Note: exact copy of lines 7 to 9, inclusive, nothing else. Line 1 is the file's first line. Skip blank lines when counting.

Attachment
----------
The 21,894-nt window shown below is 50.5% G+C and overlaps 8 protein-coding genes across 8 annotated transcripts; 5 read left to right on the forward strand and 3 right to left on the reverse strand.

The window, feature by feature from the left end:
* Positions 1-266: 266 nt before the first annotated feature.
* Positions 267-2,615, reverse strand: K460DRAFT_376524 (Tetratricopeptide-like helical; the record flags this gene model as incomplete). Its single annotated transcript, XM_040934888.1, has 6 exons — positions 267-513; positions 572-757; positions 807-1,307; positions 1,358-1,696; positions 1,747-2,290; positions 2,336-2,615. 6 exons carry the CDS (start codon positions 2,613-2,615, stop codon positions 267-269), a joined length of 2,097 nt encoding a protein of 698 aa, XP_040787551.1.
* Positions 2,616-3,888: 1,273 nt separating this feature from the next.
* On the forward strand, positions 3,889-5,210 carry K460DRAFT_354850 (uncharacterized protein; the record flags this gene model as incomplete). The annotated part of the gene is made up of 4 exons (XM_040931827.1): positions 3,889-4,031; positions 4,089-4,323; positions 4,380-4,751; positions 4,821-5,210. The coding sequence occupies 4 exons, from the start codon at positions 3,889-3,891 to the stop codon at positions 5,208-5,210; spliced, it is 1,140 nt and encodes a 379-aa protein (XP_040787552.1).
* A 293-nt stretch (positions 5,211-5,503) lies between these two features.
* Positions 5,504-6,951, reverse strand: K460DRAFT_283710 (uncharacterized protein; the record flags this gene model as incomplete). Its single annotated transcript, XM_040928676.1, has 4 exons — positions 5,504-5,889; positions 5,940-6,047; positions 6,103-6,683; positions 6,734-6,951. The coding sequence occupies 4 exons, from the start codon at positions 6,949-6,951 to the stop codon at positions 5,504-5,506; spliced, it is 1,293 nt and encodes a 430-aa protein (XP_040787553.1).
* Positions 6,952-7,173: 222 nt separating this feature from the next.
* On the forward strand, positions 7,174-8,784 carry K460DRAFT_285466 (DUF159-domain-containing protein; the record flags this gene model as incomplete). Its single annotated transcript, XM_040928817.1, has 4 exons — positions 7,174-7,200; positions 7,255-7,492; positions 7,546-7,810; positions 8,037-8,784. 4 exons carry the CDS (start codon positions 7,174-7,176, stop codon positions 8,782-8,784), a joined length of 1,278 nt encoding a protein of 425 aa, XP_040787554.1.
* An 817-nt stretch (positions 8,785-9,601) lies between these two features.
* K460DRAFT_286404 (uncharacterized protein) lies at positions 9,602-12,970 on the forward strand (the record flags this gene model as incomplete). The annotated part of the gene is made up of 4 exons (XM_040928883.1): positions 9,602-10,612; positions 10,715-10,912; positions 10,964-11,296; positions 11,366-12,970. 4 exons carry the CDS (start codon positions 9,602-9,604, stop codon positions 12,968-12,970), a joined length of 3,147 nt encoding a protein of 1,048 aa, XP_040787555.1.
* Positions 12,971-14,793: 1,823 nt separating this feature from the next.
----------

* A 293-nt stretch (positions 5,211-5,503) lies between these two features.
* Positions 5,504-6,951, reverse strand: K460DRAFT_283710 (uncharacterized protein; the record flags this gene model as incomplete). Its single annotated transcript, XM_040928676.1, has 4 exons — positions 5,504-5,889; positions 5,940-6,047; positions 6,103-6,683; positions 6,734-6,951. The coding sequence occupies 4 exons, from the start codon at positions 6,949-6,951 to the stop codon at positions 5,504-5,506; spliced, it is 1,293 nt and encodes a 430-aa protein (XP_040787553.1).
* Positions 6,952-7,173: 222 nt separating this feature from the next.